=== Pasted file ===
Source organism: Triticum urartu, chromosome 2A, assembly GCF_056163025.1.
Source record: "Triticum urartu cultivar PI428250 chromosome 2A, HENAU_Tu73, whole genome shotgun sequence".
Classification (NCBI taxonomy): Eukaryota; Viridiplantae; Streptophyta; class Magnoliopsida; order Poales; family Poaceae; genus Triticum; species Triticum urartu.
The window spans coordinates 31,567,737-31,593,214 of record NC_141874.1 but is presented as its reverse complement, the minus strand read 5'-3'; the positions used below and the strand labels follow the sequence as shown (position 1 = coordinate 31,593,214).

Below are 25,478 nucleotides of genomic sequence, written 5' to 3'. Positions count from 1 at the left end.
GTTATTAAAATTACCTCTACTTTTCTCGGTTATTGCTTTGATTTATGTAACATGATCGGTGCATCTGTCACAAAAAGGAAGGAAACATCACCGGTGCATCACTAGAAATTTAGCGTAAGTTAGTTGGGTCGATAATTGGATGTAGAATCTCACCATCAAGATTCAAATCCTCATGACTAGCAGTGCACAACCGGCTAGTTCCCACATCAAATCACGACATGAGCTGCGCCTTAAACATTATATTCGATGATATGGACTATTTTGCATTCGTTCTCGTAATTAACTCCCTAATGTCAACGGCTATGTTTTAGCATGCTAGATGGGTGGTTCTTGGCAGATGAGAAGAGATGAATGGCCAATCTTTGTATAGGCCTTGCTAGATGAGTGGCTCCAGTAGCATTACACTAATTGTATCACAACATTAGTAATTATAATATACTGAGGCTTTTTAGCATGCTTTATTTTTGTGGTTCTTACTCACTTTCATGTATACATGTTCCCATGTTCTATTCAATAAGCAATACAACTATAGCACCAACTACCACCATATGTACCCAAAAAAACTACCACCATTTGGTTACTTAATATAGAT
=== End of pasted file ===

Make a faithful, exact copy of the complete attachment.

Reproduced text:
Source organism: Triticum urartu, chromosome 2A, assembly GCF_056163025.1.
Source record: "Triticum urartu cultivar PI428250 chromosome 2A, HENAU_Tu73, whole genome shotgun sequence".
Classification (NCBI taxonomy): Eukaryota; Viridiplantae; Streptophyta; class Magnoliopsida; order Poales; family Poaceae; genus Triticum; species Triticum urartu.
The window spans coordinates 31,567,737-31,593,214 of record NC_141874.1 but is presented as its reverse complement, the minus strand read 5'-3'; the positions used below and the strand labels follow the sequence as shown (position 1 = coordinate 31,593,214).

Below are 25,478 nucleotides of genomic sequence, written 5' to 3'. Positions count from 1 at the left end.
GTTATTAAAATTACCTCTACTTTTCTCGGTTATTGCTTTGATTTATGTAACATGATCGGTGCATCTGTCACAAAAAGGAAGGAAACATCACCGGTGCATCACTAGAAATTTAGCGTAAGTTAGTTGGGTCGATAATTGGATGTAGAATCTCACCATCAAGATTCAAATCCTCATGACTAGCAGTGCACAACCGGCTAGTTCCCACATCAAATCACGACATGAGCTGCGCCTTAAACATTATATTCGATGATATGGACTATTTTGCATTCGTTCTCGTAATTAACTCCCTAATGTCAACGGCTATGTTTTAGCATGCTAGATGGGTGGTTCTTGGCAGATGAGAAGAGATGAATGGCCAATCTTTGTATAGGCCTTGCTAGATGAGTGGCTCCAGTAGCATTACACTAATTGTATCACAACATTAGTAATTATAATATACTGAGGCTTTTTAGCATGCTTTATTTTTGTGGTTCTTACTCACTTTCATGTATACATGTTCCCATGTTCTATTCAATAAGCAATACAACTATAGCACCAACTACCACCATATGTACCCAAAAAAACTACCACCATTTGGTTACTTAATATAGAT